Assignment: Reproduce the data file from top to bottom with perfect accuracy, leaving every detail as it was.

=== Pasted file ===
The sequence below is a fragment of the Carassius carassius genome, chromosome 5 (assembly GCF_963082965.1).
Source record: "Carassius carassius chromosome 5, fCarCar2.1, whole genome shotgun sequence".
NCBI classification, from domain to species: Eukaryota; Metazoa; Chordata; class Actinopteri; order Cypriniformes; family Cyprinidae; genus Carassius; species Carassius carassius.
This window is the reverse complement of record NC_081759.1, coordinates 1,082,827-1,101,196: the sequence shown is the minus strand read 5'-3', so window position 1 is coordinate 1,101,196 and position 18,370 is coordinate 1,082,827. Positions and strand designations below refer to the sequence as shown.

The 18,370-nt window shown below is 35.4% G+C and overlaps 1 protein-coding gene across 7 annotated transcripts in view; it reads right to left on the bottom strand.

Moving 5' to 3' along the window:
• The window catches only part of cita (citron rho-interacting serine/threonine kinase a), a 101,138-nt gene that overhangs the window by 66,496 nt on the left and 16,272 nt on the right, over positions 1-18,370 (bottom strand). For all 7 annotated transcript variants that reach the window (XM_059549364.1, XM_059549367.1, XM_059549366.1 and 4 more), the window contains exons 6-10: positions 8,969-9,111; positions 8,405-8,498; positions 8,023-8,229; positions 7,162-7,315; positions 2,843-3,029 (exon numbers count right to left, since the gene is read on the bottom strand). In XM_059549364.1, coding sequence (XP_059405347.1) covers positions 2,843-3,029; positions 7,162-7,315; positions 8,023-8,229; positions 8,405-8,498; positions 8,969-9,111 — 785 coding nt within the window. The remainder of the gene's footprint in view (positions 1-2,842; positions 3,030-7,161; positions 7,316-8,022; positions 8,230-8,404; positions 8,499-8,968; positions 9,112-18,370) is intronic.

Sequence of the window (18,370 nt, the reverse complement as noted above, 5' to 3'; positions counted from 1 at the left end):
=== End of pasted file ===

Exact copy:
The sequence below is a fragment of the Carassius carassius genome, chromosome 5 (assembly GCF_963082965.1).
Source record: "Carassius carassius chromosome 5, fCarCar2.1, whole genome shotgun sequence".
NCBI classification, from domain to species: Eukaryota; Metazoa; Chordata; class Actinopteri; order Cypriniformes; family Cyprinidae; genus Carassius; species Carassius carassius.
This window is the reverse complement of record NC_081759.1, coordinates 1,082,827-1,101,196: the sequence shown is the minus strand read 5'-3', so window position 1 is coordinate 1,101,196 and position 18,370 is coordinate 1,082,827. Positions and strand designations below refer to the sequence as shown.

The 18,370-nt window shown below is 35.4% G+C and overlaps 1 protein-coding gene across 7 annotated transcripts in view; it reads right to left on the bottom strand.

Moving 5' to 3' along the window:
• The window catches only part of cita (citron rho-interacting serine/threonine kinase a), a 101,138-nt gene that overhangs the window by 66,496 nt on the left and 16,272 nt on the right, over positions 1-18,370 (bottom strand). For all 7 annotated transcript variants that reach the window (XM_059549364.1, XM_059549367.1, XM_059549366.1 and 4 more), the window contains exons 6-10: positions 8,969-9,111; positions 8,405-8,498; positions 8,023-8,229; positions 7,162-7,315; positions 2,843-3,029 (exon numbers count right to left, since the gene is read on the bottom strand). In XM_059549364.1, coding sequence (XP_059405347.1) covers positions 2,843-3,029; positions 7,162-7,315; positions 8,023-8,229; positions 8,405-8,498; positions 8,969-9,111 — 785 coding nt within the window. The remainder of the gene's footprint in view (positions 1-2,842; positions 3,030-7,161; positions 7,316-8,022; positions 8,230-8,404; positions 8,499-8,968; positions 9,112-18,370) is intronic.

Sequence of the window (18,370 nt, the reverse complement as noted above, 5' to 3'; positions counted from 1 at the left end):